Experts often recommend keeping smartphones and tablets out of the bedroom to improve sleep quality. While this practice may be optimal, it’s likely many people remain connected up until bedtime. Are they doomed to a life of inadequate sleep? Maybe not, say scientists from the Mayo Clinic.

According to research presented in June at SLEEP 2013, the Associated Professional Sleep Societies annual meeting in Baltimore, using devices just before bed was thought to be a concern primarily because of the light that screens emit. The worry was that this light could disrupt the release of melatonin, the hormone that regulates sleep. However, the Mayo Clinic scientists say that this may be a problem only when devices are set to their greatest level of brightness. Working in a dark room, the researchers used a meter to measure light emissions from two tablets and a smartphone set at different levels of brightness.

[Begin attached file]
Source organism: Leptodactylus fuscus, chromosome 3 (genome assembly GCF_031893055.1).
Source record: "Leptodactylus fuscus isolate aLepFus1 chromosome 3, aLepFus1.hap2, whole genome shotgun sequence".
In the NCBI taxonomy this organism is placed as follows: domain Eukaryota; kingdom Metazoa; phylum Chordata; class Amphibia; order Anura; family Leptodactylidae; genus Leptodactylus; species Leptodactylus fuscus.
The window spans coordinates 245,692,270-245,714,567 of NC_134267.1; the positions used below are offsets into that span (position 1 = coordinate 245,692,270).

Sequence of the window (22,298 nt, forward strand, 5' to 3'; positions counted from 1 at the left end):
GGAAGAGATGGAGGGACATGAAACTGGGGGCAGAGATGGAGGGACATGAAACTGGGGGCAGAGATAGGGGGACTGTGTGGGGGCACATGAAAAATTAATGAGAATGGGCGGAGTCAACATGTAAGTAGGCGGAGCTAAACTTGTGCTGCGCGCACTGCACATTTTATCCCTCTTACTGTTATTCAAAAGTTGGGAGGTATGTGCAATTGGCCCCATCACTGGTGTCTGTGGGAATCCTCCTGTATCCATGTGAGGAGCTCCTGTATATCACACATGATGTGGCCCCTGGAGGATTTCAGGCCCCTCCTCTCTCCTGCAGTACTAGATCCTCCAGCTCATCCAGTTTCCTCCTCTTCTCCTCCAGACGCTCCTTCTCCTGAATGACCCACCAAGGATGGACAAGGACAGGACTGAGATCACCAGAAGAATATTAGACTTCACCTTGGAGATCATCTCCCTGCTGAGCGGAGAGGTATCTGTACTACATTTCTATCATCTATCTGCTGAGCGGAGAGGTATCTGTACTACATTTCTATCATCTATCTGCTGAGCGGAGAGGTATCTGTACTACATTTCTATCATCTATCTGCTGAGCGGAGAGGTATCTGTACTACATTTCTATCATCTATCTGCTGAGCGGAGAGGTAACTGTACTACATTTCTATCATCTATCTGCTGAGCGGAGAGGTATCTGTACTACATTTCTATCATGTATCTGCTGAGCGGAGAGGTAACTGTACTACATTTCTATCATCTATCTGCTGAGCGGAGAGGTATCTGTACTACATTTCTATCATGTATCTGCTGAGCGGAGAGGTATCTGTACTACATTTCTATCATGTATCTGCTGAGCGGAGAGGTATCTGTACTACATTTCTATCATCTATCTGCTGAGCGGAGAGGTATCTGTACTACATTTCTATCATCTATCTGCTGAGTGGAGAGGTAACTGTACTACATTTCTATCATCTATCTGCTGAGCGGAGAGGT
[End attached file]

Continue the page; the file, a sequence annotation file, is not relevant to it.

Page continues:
They discovered that when the devices were dimmed and held about 14 inches away from the meter, the risk of disrupting melatonin secretion decreased.

“There’s a lot of concern about using mobile devices, and that prompted me to wonder, are they always a negative factor for sleep?” said study co-author Lois Krahn, MD, psychiatrist and sleep expert at the Mayo Clinic. “We found that only at the highest setting was the light over a conservative threshold that might affect melatonin levels. If it’s at the mid setting or at a low setting, it’s bright enough to use.”

Ryan Halvorson

Ryan Halvorson is an award-winning writer and editor. He is a long-time author and presenter for IDEA Health & Fitness Association, fitness industry consultant and former director of group training for Bird Rock Fit. He is also a Master Trainer for TriggerPoint.

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